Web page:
Tuesday, December 08, 2009

Inside Stem Cell Funding: The Cost of Making a Grant

How much does it cost to give away $230 million? Something more than $173,000 or about $12,000 for each of the 14 awards in the recent disease team round from the California stem cell agency.

Those are conservative figures based on a document posted Sunday on the CIRM Web site. The report said it could have cost up to $280,000 to approve all the grants in the disease team round if the new “PreApp” review had not been in place. That figure would have climbed to $300,000 or so if you add in about $20,000 for the cost of the CIRM directors' meeting. (We have also added $20,000 to the $152,500 figure reported for PreApp disease team process).

We say our calculations are conservative because the $20,000 figure was reported several years ago, and it is not clear whether it includes all travel and meeting expenses for the directors and staff. The calculations also do not include interest expense, which would perhaps double the total cost of each grant. Interestingly, the debt financing of research makes CIRM grants much more costly to taxpayers than NIH grants.

The main point, however, of the CIRM PreApp report dealt with a staff recommendation that the process be continued in the future. The excellent, 10-page document covered nearly all the bases on the PreApp process, including comments from reviewers, applicants, staff and more. CIRM directors will consider the recommendation to continue the process at their meeting tomorrow and Thursday.

What is missing is an analysis of whether the process removes the CIRM directors, who legally have final say on grants, even further from the approval process. Already, reviewers make the de facto decisions on grants. Directors almost never overturn positive or negative decisions by reviewers. CIRM staff, however, probably made an overt decision not to even dip a toe into that sensitive area.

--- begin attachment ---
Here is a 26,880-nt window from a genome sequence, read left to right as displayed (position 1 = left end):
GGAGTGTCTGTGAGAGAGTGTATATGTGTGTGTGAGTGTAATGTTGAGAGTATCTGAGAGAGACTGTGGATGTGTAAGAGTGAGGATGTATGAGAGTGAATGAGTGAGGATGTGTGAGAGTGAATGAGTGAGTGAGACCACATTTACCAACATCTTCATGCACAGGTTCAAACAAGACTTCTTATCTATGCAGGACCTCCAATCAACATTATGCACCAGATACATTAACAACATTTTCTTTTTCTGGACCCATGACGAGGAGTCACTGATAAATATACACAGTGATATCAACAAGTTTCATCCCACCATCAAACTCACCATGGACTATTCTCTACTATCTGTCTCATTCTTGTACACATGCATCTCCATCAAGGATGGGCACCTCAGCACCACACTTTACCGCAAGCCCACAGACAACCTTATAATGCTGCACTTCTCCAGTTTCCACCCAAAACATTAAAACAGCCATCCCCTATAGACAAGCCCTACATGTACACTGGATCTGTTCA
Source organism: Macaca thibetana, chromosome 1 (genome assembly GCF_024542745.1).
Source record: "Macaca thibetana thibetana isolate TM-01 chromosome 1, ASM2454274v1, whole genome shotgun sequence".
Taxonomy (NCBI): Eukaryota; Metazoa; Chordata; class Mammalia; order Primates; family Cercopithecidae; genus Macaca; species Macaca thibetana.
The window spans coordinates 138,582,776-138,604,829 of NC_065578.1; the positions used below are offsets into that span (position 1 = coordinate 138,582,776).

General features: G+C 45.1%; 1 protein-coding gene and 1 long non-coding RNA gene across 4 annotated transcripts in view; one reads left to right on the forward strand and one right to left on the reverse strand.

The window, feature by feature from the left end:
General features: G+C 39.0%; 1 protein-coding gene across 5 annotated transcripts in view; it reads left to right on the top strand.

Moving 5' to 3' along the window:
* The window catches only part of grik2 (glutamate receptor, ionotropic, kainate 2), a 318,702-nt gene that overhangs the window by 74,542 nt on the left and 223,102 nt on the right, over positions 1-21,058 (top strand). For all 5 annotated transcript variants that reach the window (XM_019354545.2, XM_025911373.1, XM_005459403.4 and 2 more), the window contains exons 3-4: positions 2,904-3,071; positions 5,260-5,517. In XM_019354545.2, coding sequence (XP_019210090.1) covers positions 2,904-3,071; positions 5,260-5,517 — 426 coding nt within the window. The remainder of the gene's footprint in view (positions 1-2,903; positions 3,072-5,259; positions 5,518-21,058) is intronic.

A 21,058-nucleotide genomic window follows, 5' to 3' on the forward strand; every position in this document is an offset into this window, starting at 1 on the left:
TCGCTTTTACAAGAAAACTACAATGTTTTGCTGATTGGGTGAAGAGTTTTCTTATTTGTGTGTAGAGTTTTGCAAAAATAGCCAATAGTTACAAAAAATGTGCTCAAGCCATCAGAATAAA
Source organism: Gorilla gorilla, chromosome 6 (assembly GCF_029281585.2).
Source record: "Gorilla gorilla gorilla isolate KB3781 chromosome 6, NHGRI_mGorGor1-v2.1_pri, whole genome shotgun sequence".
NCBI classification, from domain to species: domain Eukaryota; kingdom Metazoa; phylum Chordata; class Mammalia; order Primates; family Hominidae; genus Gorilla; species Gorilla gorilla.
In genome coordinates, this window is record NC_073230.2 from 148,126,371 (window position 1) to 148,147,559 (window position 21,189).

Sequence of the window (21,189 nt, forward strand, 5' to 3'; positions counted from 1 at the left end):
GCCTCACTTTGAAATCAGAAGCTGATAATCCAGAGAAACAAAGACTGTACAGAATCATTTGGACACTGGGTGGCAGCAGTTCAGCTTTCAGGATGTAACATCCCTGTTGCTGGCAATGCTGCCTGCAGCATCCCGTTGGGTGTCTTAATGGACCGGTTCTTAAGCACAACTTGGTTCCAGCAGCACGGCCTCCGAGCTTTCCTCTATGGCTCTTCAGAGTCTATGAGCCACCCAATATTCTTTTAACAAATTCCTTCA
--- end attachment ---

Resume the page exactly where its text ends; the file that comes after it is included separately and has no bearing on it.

Here are some of the other conclusions from the report, in addition to cost savings, concerning the virtues of PreApp:
  • It “encouraged many new successful applicants – more than 50% of applicants had never previously applied for a CIRM grant.”
  • Several reviewers “indicated that the overall quality of applications reviewed after the PreApp process was better than without PreApp.”
  • Most applicants (87 percent), when given a choice between limiting the number of applications submitted per institution and an open submission of PreApps, preferred the PreApp process.
The pre-screening process was begun about a year ago to deal with problems handling large numbers of applications. Indeed, CIRM was swamped by more than 200 applications in one round several years ago. Handling those kinds of numbers can require more than one meeting of the grant review group, whose scientist members are all from out of state. Beyond the expense, the travel time required for four meetings a year places a professional burden on reviewers.

Here is how the PreApp process works. Each initial proposal is assigned to three external reviewers, who receive electronic copies of the proposals. No meeting of the external reviewers is held, and they do not see each other's reviews. Following the external review, CIRM science officers evaluate the proposals. A CIRM review meeting is then held with attendance limited to appropriate science officers, review officers, legal staff and the president of CIRM, Alan Trounson.

According to CIRM, the proposals are “ordered according to the level of enthusiasm across all reviewers with those having a unanimous recommendation to invite on top and a unanimous recommendation not to invite at the bottom.”

CIRM said,
“The PreApps were considered and discussed taking into account any discrepancies among reviewers. For each application, the science officers took a majority vote to invite or not invite the applicant to submit a full application. The CIRM President and CIRM CSO (chief scientific officer)do not participate in the vote unless the Science Officers are at a tie.”
The report is a forthright and clear explanation of the PreApp process that should be required reading for all potential applicants. It also could serve as a model for other background information on all items on the CIRM directors' agendas.

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